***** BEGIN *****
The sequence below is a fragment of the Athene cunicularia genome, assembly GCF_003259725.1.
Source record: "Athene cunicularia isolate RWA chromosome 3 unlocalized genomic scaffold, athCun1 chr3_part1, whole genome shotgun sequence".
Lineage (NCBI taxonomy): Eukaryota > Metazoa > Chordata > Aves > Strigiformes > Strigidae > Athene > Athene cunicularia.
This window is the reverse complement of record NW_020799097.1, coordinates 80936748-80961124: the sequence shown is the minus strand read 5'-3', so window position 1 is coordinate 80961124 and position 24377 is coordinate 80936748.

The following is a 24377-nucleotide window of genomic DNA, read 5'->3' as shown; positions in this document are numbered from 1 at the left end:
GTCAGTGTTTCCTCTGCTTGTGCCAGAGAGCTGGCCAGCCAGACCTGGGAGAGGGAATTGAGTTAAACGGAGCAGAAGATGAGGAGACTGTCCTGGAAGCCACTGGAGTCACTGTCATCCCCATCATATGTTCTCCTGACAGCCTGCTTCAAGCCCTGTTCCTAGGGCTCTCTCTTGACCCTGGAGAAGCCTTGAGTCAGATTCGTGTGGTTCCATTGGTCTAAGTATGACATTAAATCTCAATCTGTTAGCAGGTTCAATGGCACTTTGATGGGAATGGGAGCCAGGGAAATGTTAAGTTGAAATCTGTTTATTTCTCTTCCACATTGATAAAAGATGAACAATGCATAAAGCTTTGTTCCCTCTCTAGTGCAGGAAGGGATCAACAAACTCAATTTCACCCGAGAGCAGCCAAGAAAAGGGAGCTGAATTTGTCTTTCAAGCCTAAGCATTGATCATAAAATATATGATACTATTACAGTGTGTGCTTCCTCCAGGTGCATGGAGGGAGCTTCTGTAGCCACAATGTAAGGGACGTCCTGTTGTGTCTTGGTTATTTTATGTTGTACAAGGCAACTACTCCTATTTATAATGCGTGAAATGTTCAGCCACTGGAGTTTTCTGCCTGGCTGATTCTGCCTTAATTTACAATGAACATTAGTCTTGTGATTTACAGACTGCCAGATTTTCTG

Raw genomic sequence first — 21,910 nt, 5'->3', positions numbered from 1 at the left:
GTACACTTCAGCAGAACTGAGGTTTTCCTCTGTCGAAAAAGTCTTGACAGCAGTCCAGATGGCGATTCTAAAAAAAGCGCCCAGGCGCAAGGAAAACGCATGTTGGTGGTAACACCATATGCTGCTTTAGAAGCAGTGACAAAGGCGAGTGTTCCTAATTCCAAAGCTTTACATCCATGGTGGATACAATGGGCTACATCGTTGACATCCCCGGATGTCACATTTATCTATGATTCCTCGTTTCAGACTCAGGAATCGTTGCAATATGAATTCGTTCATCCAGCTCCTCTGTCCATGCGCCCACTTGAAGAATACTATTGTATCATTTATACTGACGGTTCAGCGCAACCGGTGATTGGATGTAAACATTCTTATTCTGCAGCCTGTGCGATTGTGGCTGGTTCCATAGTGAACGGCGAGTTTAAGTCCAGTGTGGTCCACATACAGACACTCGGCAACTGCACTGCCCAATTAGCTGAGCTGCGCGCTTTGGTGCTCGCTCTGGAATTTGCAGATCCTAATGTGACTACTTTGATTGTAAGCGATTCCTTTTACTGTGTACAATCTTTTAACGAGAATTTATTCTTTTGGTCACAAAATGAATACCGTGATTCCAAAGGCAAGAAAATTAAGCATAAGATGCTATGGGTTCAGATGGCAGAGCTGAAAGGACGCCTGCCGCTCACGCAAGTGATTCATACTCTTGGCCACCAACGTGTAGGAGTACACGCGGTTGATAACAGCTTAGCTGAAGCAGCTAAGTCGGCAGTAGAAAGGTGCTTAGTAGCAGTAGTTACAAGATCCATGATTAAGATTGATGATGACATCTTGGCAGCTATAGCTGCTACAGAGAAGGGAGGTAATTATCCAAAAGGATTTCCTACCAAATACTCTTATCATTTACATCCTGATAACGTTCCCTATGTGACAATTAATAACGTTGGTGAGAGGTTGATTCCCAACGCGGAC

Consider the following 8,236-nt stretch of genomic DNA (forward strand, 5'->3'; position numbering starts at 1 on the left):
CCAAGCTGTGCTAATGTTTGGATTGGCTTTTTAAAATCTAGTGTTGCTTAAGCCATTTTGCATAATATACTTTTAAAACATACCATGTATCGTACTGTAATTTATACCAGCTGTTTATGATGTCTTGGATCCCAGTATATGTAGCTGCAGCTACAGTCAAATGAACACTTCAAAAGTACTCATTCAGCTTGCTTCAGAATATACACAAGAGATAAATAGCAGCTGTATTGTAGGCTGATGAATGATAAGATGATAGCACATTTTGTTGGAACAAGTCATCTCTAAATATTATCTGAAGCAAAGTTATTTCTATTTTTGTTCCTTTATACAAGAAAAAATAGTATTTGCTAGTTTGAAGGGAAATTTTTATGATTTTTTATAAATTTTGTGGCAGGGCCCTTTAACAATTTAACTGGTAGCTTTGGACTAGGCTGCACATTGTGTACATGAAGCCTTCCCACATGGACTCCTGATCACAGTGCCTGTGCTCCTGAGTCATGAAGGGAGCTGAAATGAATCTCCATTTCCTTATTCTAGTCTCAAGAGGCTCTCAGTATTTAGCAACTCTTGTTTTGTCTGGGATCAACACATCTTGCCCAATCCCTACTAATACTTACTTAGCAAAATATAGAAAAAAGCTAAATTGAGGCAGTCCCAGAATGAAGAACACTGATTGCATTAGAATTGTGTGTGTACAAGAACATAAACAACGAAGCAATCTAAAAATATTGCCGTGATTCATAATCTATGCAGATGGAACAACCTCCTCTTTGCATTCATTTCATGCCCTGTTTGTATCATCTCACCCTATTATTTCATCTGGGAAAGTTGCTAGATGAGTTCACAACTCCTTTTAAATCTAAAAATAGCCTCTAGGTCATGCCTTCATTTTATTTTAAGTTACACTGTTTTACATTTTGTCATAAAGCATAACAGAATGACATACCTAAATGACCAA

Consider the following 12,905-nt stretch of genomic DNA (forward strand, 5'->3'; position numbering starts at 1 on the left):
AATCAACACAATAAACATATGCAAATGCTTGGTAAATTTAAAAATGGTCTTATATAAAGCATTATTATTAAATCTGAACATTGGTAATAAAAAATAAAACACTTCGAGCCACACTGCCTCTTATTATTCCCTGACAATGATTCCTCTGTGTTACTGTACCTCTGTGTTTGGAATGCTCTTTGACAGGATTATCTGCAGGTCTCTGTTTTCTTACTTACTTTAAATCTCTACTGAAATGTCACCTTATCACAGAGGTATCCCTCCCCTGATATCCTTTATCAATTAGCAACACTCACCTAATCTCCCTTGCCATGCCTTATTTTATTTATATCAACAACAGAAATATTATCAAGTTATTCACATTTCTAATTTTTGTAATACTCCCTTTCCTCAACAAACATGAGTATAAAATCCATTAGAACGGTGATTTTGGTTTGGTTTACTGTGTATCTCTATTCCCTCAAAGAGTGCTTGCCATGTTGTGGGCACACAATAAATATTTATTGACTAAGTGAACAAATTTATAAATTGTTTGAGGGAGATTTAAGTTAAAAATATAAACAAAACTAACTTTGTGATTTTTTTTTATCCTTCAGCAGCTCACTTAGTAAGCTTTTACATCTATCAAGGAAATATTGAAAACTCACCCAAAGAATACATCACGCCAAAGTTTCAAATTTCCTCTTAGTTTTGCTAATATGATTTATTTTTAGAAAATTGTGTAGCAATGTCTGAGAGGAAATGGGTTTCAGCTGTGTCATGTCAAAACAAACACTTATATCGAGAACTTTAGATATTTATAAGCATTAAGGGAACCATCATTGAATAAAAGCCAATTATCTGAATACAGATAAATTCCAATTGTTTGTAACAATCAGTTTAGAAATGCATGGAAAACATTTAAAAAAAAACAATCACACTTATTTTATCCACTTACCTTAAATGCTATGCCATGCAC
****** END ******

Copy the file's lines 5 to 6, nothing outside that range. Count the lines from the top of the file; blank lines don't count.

The following is a 24377-nucleotide window of genomic DNA, read 5'->3' as shown; positions in this document are numbered from 1 at the left end:
GTCAGTGTTTCCTCTGCTTGTGCCAGAGAGCTGGCCAGCCAGACCTGGGAGAGGGAATTGAGTTAAACGGAGCAGAAGATGAGGAGACTGTCCTGGAAGCCACTGGAGTCACTGTCATCCCCATCATATGTTCTCCTGACAGCCTGCTTCAAGCCCTGTTCCTAGGGCTCTCTCTTGACCCTGGAGAAGCCTTGAGTCAGATTCGTGTGGTTCCATTGGTCTAAGTATGACATTAAATCTCAATCTGTTAGCAGGTTCAATGGCACTTTGATGGGAATGGGAGCCAGGGAAATGTTAAGTTGAAATCTGTTTATTTCTCTTCCACATTGATAAAAGATGAACAATGCATAAAGCTTTGTTCCCTCTCTAGTGCAGGAAGGGATCAACAAACTCAATTTCACCCGAGAGCAGCCAAGAAAAGGGAGCTGAATTTGTCTTTCAAGCCTAAGCATTGATCATAAAATATATGATACTATTACAGTGTGTGCTTCCTCCAGGTGCATGGAGGGAGCTTCTGTAGCCACAATGTAAGGGACGTCCTGTTGTGTCTTGGTTATTTTATGTTGTACAAGGCAACTACTCCTATTTATAATGCGTGAAATGTTCAGCCACTGGAGTTTTCTGCCTGGCTGATTCTGCCTTAATTTACAATGAACATTAGTCTTGTGATTTACAGACTGCCAGATTTTCTG